The Late 1970s: Modern Homelessness Emerges
While homelessness is certainly not a new phenomenon in the United States or in New York City, where it dates back to at least the colonial era, there is no question that modern homelessness, which began in the late 1970s, is a unique historical occurrence. Indeed, one must go back to the Great Depression of the 1930s to find another period in New York history when homelessness was such a routine, persistent, visible feature of urban life, and when it affected such a wide swath of the city’s population.
Roots of Modern Homelessness in New York City: Deinstitutionalization and the Decline of Single-Room Housing
Why did so many homeless adults, particularly people living with mental illness, appear in such vast numbers on the streets of New York City in the late 1970s? Actually, the roots of modern homelessness can be traced back to dramatic changes in New York City’s housing stock, particularly cheap housing for the poor, as well as mental health policies adopted by the State government as far back as the 1950s.
The most significant single change in New York City’s housing stock during the emergence of modern homelessness was the extraordinary reduction in the number of single-room housing units. Since the early part of the century, single-room housing — which includes single-room occupancy (SRO) units and residential hotels, typically with shared kitchen and bathroom facilities — had played an essential role in providing low-cost housing for poor single adults, childless couples, and even families (until regulatory enforcement in the early 1960s prohibited occupancy by families). In the decades following World War II single-room housing continued to be a vital and relatively plentiful source of cheap housing in New York City. In 1960, by one measure, there were approximately 129,000 single-room housing units citywide. By the 1970s, single-room housing had become the “housing of last resort” for poor single adults, many of whom were disabled, elderly, addicts, or ex-inmates.
Single-room housing was also a vital resource for discharged patients of New York State psychiatric centers and hospitals. In the 1950s the State began to adopt a policy of “deinstitutionalization” for thousands of patients of State facilities who were living with mental illness. The policy was adopted largely due to the development of psychotropic medications and new approaches to providing therapeutic treatment in the community instead of in institutional settings, but also because of the scandalous mistreatment of patients in some facilities.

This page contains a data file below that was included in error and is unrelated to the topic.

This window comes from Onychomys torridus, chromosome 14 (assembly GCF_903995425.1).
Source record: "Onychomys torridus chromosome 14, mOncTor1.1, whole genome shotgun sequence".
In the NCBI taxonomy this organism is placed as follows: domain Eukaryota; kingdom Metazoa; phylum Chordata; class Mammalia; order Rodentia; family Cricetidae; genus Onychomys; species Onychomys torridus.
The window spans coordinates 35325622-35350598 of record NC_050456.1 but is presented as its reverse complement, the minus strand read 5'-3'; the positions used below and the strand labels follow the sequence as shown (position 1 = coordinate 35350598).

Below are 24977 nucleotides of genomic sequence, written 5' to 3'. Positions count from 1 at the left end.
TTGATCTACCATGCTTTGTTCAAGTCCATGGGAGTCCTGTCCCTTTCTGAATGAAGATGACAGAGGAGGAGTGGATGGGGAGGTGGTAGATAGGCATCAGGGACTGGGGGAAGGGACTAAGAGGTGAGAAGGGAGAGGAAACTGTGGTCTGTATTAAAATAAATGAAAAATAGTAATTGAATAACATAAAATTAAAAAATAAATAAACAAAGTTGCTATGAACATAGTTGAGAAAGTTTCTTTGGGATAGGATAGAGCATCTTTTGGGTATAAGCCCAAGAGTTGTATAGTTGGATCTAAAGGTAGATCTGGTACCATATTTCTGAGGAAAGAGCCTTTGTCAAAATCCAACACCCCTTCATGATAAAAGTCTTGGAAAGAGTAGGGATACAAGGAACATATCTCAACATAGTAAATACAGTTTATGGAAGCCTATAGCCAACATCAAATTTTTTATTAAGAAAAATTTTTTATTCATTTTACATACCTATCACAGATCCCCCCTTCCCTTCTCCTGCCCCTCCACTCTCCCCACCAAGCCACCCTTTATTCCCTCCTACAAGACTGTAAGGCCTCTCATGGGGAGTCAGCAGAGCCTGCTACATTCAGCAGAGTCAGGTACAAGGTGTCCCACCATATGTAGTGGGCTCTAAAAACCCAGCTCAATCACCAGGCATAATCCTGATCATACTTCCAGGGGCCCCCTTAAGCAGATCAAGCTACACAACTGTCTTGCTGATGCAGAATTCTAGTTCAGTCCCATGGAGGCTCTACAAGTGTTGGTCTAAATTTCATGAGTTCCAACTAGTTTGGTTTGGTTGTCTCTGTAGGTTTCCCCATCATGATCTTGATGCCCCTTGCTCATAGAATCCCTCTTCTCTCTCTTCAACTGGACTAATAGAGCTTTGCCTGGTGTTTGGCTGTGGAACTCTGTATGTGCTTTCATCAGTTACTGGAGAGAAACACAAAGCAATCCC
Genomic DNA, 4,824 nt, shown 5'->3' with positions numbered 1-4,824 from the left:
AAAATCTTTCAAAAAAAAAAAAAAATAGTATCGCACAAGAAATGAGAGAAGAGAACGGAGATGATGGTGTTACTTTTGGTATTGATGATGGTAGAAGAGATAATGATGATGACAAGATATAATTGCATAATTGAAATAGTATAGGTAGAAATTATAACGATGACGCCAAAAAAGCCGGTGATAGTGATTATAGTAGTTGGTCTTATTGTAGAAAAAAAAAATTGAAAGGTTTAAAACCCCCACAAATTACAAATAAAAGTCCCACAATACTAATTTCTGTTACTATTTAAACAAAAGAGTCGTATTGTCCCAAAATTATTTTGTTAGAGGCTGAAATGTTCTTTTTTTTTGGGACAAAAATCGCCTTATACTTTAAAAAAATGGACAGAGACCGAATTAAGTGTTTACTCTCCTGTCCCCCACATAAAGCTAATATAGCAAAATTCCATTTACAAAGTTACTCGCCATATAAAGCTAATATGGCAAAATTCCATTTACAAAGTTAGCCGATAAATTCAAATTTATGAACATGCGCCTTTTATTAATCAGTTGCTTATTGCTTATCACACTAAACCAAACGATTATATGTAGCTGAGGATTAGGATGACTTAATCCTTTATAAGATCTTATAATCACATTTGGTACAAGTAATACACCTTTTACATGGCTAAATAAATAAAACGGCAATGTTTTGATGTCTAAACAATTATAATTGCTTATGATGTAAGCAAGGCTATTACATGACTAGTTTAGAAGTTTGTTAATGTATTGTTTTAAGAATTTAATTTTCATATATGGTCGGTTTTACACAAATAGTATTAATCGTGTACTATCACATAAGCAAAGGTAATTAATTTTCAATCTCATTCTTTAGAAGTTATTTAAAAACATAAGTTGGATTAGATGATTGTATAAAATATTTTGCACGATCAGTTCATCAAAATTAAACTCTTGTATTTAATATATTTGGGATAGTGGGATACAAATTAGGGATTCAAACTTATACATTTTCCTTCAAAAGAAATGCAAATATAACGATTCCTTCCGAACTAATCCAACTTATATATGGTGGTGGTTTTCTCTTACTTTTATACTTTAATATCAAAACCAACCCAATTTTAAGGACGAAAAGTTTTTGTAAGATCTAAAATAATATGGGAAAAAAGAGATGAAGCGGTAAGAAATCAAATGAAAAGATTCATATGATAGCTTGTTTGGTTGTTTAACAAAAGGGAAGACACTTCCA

Deinstitutionalization led to the discharge of tens of thousands of mentally ill individuals from upstate facilities to New York City communities. Between 1965 and 1979 alone, the number of resident patients in State psychiatric centers fell from 85,000 to 27,000 patients, a 68 percent decline. However, the State and local governments failed to invest the enormous savings garnered from hospital closings in community-based housing for people discharged from hospitals, and many deinstitutionalized individuals living with mental illness had no alternative but to move into single-room housing.
The single-room housing stock became increasingly regulated, and in 1955 changes in housing codes essentially prohibited the conversion or construction of new single-room housing; additional provisions of the zoning code made conversion practically impossible. Therefore, after 1955 the number of single-room units had essentially reached a maximum limit, and erosion of this housing stock was inevitable.
In the 1970s the decline of the single-room housing stock accelerated at a tremendous rate due to conversion and demolition. By one measure, the number of single-room units fell from approximately 129,000 in 1960 to just 25,000 in 1978. This erosion was especially rapid in the late 1970s. A 1979 study of “lower-priced hotels” (which included SRO units, residential hotels, and other facilities such as YMCAs) by the City found that the number of permanent residents had fallen from 35,000 to 23,000 between 1975 and 1979, a precipitous decline over a brief period.